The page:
Nobody asked them to. But the very qualities – prettiness, adaptability – that made them so successful in their lifetimes came to be wielded against them. It was not merely that people came to prefer other artists. It was that they became anti-artists, and to read the bad reviews to which they have been subjected is to see an astonishing amount of vitriol. Flinck had been dead for centuries, yet in 1983, a prominent art historian could call him “hardly an artist at all”.
If it’s hard enough to guess what your contemporaries will appreciate – and believe me: most artists try – you certainly can’t worry too much about people centuries in the future. This is especially true for writers. Cyril Connolly wondered at that rare book that could last a full ten years, since by that point almost every book is forgotten. If it’s discouraging not to be able to predict what others like, now or in the future, that realization can also free you up not to care. After studying these failed painters, I decided that the only thing that mattered was just to do the work you felt was most important – and to keep doing it.
But how long do you need to keep at it? When I felt pressure to write (because someone is always more productive, more talented, more successful than you) I remembered another painter of the Dutch Golden Age – much overlooked in his time – Meindert Hobbema, who in his middle-age simply decided to put down his brushes once and for all. His Avenue at Middelharnis (1689) is one of the glories of the National Gallery. It’s a mysterious painting. It’s so beautiful, first of all. No photograph can capture its balletic sway of trees. In the picture, besides the poplars and the sky, there’s a hunter, some dogs, a man and a woman talking, and a man pruning his orchard. But no written description accounts for how such commonplace elements can come together to make a work of such majesty.
The painting is made more mysterious by its date, 1689. Around three decades before, Hobbema – an orphan from Amsterdam – painted a series of brilliantly accomplished landscapes that bore the promise of great future achievement. The landscapes from Hobbema’s heroic period can be so overwhelming that one can imagine building an entire mansion, designing an entire garden, around a single example. Like Lievens’s early works, these are the paintings of an impatient virtuoso.
And as with Carel Fabritius or Paulus Potter or Gabriël Metsu or the countless other painters who died in their twenties or thirties, one irresistibly speculates about what maturity would have made of Hobbema. But his case is different. When he was 30, in 1668, he married, and eventually had five children. He kept painting for a couple of years, but his production soon ground to a halt. He got a job measuring imported alcohols. And though he lived another 41 years, he never painted again.
Or almost never again. For nearly 20 years, he busied himself gauging wines in Amsterdam. Then, suddenly, he appeared on the southwestern island of Goeree-Overflakkee – of all places – to create a work of art that would assure the permanence of his name. And then, in the two decades that remained to him, he would never, as far as we know, paint again.
The romantic explanations begin here. Was his personality torn between the imperatives of the artist, thirsting for freedom, and those of the regular man, longing for comfort and security? “Two souls live, ach, inside my breast!” he may have emoted, like Goethe’s Faust, before finally laying down his brushes. And then, decades later, he shows up in the island’s small town of Middelharnis, and paints a single picture. It is a great one, as he surely knew. Then he lays down those brushes once again, this time for good.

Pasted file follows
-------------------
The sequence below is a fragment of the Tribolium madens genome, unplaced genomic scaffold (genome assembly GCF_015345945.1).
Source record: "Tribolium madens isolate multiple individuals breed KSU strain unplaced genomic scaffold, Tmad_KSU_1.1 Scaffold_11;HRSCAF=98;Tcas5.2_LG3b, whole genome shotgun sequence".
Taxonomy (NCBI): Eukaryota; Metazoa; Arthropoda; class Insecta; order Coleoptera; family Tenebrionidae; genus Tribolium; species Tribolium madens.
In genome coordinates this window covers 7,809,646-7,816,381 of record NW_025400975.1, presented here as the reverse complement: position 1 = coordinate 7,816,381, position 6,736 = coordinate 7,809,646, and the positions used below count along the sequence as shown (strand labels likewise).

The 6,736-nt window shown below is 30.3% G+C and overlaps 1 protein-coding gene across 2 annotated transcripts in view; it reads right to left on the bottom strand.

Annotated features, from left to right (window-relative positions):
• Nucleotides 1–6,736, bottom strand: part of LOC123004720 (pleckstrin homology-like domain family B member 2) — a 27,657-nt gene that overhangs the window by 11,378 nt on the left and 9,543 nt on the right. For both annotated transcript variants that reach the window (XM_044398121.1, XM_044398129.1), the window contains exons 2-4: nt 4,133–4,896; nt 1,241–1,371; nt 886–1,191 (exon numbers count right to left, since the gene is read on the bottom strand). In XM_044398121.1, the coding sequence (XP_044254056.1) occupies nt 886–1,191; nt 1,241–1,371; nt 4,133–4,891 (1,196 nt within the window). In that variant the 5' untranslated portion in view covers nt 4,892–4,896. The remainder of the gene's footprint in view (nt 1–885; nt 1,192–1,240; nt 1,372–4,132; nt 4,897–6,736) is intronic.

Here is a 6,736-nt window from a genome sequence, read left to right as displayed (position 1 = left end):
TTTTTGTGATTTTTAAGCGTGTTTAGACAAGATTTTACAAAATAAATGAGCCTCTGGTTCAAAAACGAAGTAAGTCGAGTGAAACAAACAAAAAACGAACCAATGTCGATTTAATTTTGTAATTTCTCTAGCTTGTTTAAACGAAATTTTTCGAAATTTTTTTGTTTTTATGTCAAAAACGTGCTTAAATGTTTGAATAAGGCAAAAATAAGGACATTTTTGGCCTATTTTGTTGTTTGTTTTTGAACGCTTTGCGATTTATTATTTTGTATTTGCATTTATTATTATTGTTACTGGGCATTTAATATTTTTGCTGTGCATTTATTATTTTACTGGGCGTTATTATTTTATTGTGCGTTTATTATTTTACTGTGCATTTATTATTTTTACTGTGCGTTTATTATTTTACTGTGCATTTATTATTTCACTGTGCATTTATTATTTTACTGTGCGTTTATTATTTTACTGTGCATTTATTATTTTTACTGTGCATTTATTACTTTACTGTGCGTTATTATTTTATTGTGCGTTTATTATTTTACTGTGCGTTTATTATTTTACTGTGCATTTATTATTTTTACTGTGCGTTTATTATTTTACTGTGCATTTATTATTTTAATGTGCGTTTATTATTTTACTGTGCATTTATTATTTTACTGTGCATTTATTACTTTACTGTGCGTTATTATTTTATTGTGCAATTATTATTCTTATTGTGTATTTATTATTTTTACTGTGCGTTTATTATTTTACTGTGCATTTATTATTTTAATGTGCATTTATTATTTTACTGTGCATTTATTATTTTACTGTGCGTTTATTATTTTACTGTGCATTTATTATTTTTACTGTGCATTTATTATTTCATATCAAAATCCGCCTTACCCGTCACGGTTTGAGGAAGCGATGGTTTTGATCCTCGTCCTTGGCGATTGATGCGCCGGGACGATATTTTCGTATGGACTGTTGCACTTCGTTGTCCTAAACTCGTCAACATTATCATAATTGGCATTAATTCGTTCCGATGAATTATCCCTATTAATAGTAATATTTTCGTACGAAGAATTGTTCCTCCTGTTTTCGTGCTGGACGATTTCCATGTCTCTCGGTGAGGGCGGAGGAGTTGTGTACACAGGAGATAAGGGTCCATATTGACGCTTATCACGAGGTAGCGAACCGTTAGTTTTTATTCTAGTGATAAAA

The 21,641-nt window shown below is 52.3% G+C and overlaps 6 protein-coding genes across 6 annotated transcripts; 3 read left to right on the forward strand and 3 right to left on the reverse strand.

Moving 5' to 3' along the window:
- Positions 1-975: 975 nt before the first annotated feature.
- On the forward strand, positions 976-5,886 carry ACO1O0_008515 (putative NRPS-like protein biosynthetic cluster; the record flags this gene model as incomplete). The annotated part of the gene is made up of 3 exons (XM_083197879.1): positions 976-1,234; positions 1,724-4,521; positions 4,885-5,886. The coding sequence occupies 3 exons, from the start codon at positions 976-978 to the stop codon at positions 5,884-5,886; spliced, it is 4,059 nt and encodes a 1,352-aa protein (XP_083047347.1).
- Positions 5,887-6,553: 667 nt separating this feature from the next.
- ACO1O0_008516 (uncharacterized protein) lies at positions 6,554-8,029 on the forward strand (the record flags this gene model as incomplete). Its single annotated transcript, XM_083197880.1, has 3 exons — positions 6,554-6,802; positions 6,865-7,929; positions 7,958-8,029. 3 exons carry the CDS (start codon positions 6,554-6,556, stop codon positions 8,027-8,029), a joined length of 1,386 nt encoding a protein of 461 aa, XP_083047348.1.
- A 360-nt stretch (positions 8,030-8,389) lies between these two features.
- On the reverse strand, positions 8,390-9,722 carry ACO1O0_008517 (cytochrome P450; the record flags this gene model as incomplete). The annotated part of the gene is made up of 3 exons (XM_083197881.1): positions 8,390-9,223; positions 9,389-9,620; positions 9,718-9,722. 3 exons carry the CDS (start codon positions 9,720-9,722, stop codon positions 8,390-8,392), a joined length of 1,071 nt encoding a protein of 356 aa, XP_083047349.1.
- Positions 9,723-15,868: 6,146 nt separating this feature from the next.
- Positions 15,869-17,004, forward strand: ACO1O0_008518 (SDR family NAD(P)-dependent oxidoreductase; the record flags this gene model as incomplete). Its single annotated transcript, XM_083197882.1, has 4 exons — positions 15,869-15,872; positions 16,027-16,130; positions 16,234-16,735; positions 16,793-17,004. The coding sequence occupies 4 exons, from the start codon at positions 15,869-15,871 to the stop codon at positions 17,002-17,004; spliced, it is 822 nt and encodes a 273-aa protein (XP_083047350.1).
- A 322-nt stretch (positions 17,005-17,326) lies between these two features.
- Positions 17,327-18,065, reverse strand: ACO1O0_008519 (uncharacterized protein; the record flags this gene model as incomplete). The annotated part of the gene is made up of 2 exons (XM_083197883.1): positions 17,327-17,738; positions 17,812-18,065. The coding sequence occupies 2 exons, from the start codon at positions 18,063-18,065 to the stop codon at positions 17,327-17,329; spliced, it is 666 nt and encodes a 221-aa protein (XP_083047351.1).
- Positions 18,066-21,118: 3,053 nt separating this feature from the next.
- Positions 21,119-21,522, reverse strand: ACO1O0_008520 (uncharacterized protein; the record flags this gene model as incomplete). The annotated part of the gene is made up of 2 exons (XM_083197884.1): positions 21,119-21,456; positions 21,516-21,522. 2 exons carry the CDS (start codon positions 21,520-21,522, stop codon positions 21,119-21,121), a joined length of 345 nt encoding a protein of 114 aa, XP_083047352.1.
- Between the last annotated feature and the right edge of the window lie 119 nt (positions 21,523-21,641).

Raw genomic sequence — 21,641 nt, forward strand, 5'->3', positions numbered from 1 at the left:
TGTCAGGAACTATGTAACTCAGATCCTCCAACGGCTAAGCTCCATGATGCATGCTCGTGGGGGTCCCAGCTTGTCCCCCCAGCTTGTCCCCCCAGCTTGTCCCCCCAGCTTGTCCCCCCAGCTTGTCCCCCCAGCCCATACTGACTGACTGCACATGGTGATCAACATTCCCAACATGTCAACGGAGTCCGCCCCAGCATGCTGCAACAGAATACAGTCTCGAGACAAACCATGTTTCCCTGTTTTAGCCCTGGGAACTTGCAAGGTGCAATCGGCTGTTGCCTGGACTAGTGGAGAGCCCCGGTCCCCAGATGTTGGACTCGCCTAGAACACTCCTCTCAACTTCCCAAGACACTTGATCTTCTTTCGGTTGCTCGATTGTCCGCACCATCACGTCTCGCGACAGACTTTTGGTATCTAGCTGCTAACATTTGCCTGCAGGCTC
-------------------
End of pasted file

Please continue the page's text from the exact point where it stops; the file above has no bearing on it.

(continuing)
Why this place, and why this painting? It hung in the town hall of Middelharnis until the early 19th century, which suggests a local commission. But such clues lead only to a chain of maybes. Maybe some patriotic citizen came across a token of the artist’s youthful glory, sought out the aging Hobbema and tried to lure him, with a generous fee, to the island. Maybe Hobbema needed the money. Maybe he hesitated, fearing that his style was outmoded, and he himself out of practice. Or maybe he had kept working in private, fantasizing about getting back to painting when his kids were older, or once he had saved a bit more money. We don’t know. We don’t know what he felt while he was painting. Maybe the picture came to him in an ecstatic rush. Maybe it was a slog, a reminder that the work of which he’d dreamed during his bureaucratic days was – at least on most days – as tedious and routine as any other.
In this story, or lack of story, you could see even more questions. Was it a tragedy that Hobbema stopped painting? Maybe, for him, it wasn’t. Maybe a steady job offered him a security that art never does. Maybe he had willingly chosen that security, and maybe, when he no longer painted, he still thought of himself as an artist. How much do you have to produce in order to claim that title? Did his great talent impose an obligation to produce more? Is one allowed to give up—or do you have to go all the way to the end? After he created his final painting, he returned home, another obscure old man bound for a pauper’s grave. Did he recall his neighbour in the Rozengracht, Rembrandt, who, 40 years before, had died in the same circumstances, on the same canal, having pursued his vocation to the bitter end?
Whose was the greater courage?
And if you painted The Avenue at Middelharnis, did it matter?
The Upside-Down World: Meetings with the Dutch Masters by Benjamin Moser is available from Liveright.